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MLB introduces ‘robot umpires’ to select Triple-A games as majors loom

Most baseball fans will remember the controversial call in Game 6 of the 2019 World Series between the Houston Astros and the Washington Nationals, when runner Trea Turner was banned for interference.

Referee accuracy is a frustration for fans and players in almost every game.

This season, MLB launched so-called “robot umpires” at 11 Pacific Coast League Triple-A teams, moving away from reaching the major leagues to improve accuracy and reduce lags.

The Automated Ball and Strike System (ABS) debuted in a Las Vegas Aviators game earlier this month.

As cool and weird as it is to see “Jetsons”-style robots on the pitch, most fans won’t notice the real device: eight surveillance cameras atop the stands.

OZZIE GUILLEN RIPS THE IDEA OF “ROBOT REFEREES” IN MLB

Home plate umpire Brian deBrauwere, left, crawls behind Freedom Division catcher James Skelton of the York Revolution as the official wears an earpiece during the first inning of the All Minor League baseball game -Star of the Atlantic League, Wednesday, July 10, 2019, at York, Dad.
(AP Photo/Julio Cortez)

Like hot dogs and beer, some argue that booing umpires for a bad call is a tradition in baseball games.

“Shout out to the ref, just have a good time. You know, it makes the game authentic, makes it real,” said Ronaldo Echeverria, a Las Vegas Aviators fan.

But umpires make human errors, so MLB introduced an automated ball-and-hit system to increase call accuracy and reduce delays.

“I think people mistakenly think it will be a robot behind the disc. ‘Lost in Space’ is one of my favorite series. That’s not the ‘Lost in Space’ robot over there,” Aviators manager Jim Gemma said. media relations, Fox News told Digital. “The referee will have AirPods in it and the ball will come… It tells them right away if it’s a ball or a kick.”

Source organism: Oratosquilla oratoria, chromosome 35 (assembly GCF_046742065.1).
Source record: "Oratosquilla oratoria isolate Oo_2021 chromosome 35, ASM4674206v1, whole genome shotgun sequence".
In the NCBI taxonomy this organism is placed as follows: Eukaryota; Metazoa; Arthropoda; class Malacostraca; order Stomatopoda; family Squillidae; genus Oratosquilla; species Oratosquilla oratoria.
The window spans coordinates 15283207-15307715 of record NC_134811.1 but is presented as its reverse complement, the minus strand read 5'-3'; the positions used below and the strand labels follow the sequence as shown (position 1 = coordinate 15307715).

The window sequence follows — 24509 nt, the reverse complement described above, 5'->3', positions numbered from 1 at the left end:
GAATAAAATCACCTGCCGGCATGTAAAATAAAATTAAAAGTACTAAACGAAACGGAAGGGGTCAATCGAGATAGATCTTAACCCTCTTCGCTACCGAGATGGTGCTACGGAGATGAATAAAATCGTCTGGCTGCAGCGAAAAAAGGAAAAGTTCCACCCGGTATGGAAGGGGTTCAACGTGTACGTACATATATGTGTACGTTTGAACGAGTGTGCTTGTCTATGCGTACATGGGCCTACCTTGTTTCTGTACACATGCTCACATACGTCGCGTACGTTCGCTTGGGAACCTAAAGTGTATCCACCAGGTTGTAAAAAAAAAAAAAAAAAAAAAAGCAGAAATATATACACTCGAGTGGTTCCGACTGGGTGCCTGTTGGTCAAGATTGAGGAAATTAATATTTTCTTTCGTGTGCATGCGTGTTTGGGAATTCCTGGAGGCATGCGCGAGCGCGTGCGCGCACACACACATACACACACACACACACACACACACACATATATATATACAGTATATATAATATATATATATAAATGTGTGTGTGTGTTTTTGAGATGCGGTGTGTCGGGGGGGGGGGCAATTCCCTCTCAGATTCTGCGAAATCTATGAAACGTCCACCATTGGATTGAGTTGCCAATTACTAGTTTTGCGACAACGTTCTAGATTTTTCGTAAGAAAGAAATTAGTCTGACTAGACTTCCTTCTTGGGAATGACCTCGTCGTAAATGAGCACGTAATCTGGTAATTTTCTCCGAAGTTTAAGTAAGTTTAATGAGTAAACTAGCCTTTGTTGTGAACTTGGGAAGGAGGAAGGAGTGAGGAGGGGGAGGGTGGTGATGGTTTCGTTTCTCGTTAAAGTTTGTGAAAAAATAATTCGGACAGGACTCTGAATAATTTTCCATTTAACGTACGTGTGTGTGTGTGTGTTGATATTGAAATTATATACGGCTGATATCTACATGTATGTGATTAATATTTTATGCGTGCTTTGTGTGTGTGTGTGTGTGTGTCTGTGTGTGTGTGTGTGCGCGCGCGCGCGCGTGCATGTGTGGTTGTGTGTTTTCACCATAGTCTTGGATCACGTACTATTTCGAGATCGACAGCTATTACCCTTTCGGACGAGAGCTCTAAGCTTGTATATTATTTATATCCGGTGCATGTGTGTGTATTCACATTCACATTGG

Cameras at the top of the stands detect the attack zone according to the height of the players.

Major League Baseball debuted with

Major League Baseball debuted “robot umpires” on 11 Triple-A teams in mid-May.
(MLB)

Once he determines if the throw was a ball or a hit, a robotic voice tells the referee through an earpiece.

abs was first introduced in July 2019 in the Atlantic League of Professional Baseball.

He has now reached the top of the minor leagues and the majors could be next.

“At its core, sport is a human enterprise, and we like to support our fans. We like to defame referees,” said Rayvon Fouché, professor of American studies at Purdue University. “It’s a sports theater and part of it would be lost if we moved to robotics services.”

Fouché studied technology in sport.

CUBS MANAGER DAVID ROSS STILL DISHAPPY WITH REFEREES AS TENS SERIES CLOSES WITH RED

He said there was not enough evidence yet to know whether this technology improves the accuracy of referees.

Fans are divided.

“It’s good in some ways, but not in baseball. Baseball is an old-school game,” Aviators fan David Baird told Fox News Digital.

“In very high-stakes situations, like the World Series, we need the most accurate call you know,” added Damian Young, another Aviators fan.

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MLB said it’s possible the system could eventually be rolled out to major league games, but they haven’t released a potential timeline.

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